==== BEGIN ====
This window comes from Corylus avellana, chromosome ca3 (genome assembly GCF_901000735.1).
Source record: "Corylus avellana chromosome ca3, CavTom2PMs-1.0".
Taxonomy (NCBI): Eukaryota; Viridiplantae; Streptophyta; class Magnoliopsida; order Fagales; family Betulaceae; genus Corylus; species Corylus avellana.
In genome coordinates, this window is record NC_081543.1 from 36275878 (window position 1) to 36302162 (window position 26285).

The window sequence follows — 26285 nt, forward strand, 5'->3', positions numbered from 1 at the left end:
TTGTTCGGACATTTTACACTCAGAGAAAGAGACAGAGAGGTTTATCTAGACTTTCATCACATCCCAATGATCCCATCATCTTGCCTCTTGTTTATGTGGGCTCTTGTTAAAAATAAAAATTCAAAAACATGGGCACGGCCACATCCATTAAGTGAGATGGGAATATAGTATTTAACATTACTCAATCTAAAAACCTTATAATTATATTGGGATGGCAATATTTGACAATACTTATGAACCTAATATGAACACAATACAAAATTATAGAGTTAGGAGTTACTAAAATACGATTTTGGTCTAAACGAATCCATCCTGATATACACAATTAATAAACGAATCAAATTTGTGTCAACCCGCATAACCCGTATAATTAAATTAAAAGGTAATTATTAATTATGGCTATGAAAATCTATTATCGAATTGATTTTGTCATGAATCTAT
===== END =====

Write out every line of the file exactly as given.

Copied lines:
This window comes from Corylus avellana, chromosome ca3 (genome assembly GCF_901000735.1).
Source record: "Corylus avellana chromosome ca3, CavTom2PMs-1.0".
Taxonomy (NCBI): Eukaryota; Viridiplantae; Streptophyta; class Magnoliopsida; order Fagales; family Betulaceae; genus Corylus; species Corylus avellana.
In genome coordinates, this window is record NC_081543.1 from 36275878 (window position 1) to 36302162 (window position 26285).

The window sequence follows — 26285 nt, forward strand, 5'->3', positions numbered from 1 at the left end:
TTGTTCGGACATTTTACACTCAGAGAAAGAGACAGAGAGGTTTATCTAGACTTTCATCACATCCCAATGATCCCATCATCTTGCCTCTTGTTTATGTGGGCTCTTGTTAAAAATAAAAATTCAAAAACATGGGCACGGCCACATCCATTAAGTGAGATGGGAATATAGTATTTAACATTACTCAATCTAAAAACCTTATAATTATATTGGGATGGCAATATTTGACAATACTTATGAACCTAATATGAACACAATACAAAATTATAGAGTTAGGAGTTACTAAAATACGATTTTGGTCTAAACGAATCCATCCTGATATACACAATTAATAAACGAATCAAATTTGTGTCAACCCGCATAACCCGTATAATTAAATTAAAAGGTAATTATTAATTATGGCTATGAAAATCTATTATCGAATTGATTTTGTCATGAATCTAT